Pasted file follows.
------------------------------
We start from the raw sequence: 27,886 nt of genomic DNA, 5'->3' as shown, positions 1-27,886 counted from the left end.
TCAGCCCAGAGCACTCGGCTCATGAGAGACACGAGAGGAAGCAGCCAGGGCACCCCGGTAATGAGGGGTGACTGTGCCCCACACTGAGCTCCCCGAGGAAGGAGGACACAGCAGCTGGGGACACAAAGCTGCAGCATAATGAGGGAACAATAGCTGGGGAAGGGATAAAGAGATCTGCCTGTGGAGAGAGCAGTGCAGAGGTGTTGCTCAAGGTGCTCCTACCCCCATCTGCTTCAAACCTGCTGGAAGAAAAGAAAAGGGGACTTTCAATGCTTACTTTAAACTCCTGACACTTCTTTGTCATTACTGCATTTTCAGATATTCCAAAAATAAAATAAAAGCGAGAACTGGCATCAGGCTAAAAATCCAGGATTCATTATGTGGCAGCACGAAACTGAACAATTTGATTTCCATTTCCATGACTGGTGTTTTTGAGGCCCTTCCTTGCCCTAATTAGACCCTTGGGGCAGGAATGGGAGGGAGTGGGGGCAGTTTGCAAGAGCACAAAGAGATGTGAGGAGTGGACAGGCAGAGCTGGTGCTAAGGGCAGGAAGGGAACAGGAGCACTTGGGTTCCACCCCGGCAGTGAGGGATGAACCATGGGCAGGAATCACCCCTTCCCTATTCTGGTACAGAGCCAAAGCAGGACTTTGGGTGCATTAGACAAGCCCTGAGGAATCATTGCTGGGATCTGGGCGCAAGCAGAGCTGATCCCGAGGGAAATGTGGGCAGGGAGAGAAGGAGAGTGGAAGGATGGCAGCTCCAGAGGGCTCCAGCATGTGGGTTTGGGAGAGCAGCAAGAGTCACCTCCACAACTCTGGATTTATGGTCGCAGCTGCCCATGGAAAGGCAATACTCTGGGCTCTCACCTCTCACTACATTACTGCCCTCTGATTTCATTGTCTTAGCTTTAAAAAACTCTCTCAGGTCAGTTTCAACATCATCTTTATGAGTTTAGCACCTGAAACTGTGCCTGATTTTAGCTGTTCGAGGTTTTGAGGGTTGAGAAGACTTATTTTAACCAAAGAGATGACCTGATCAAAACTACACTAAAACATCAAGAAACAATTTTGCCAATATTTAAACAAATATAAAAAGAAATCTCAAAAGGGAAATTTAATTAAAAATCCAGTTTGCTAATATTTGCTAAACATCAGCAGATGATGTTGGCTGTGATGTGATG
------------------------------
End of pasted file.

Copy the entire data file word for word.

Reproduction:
We start from the raw sequence: 27,886 nt of genomic DNA, 5'->3' as shown, positions 1-27,886 counted from the left end.
TCAGCCCAGAGCACTCGGCTCATGAGAGACACGAGAGGAAGCAGCCAGGGCACCCCGGTAATGAGGGGTGACTGTGCCCCACACTGAGCTCCCCGAGGAAGGAGGACACAGCAGCTGGGGACACAAAGCTGCAGCATAATGAGGGAACAATAGCTGGGGAAGGGATAAAGAGATCTGCCTGTGGAGAGAGCAGTGCAGAGGTGTTGCTCAAGGTGCTCCTACCCCCATCTGCTTCAAACCTGCTGGAAGAAAAGAAAAGGGGACTTTCAATGCTTACTTTAAACTCCTGACACTTCTTTGTCATTACTGCATTTTCAGATATTCCAAAAATAAAATAAAAGCGAGAACTGGCATCAGGCTAAAAATCCAGGATTCATTATGTGGCAGCACGAAACTGAACAATTTGATTTCCATTTCCATGACTGGTGTTTTTGAGGCCCTTCCTTGCCCTAATTAGACCCTTGGGGCAGGAATGGGAGGGAGTGGGGGCAGTTTGCAAGAGCACAAAGAGATGTGAGGAGTGGACAGGCAGAGCTGGTGCTAAGGGCAGGAAGGGAACAGGAGCACTTGGGTTCCACCCCGGCAGTGAGGGATGAACCATGGGCAGGAATCACCCCTTCCCTATTCTGGTACAGAGCCAAAGCAGGACTTTGGGTGCATTAGACAAGCCCTGAGGAATCATTGCTGGGATCTGGGCGCAAGCAGAGCTGATCCCGAGGGAAATGTGGGCAGGGAGAGAAGGAGAGTGGAAGGATGGCAGCTCCAGAGGGCTCCAGCATGTGGGTTTGGGAGAGCAGCAAGAGTCACCTCCACAACTCTGGATTTATGGTCGCAGCTGCCCATGGAAAGGCAATACTCTGGGCTCTCACCTCTCACTACATTACTGCCCTCTGATTTCATTGTCTTAGCTTTAAAAAACTCTCTCAGGTCAGTTTCAACATCATCTTTATGAGTTTAGCACCTGAAACTGTGCCTGATTTTAGCTGTTCGAGGTTTTGAGGGTTGAGAAGACTTATTTTAACCAAAGAGATGACCTGATCAAAACTACACTAAAACATCAAGAAACAATTTTGCCAATATTTAAACAAATATAAAAAGAAATCTCAAAAGGGAAATTTAATTAAAAATCCAGTTTGCTAATATTTGCTAAACATCAGCAGATGATGTTGGCTGTGATGTGATG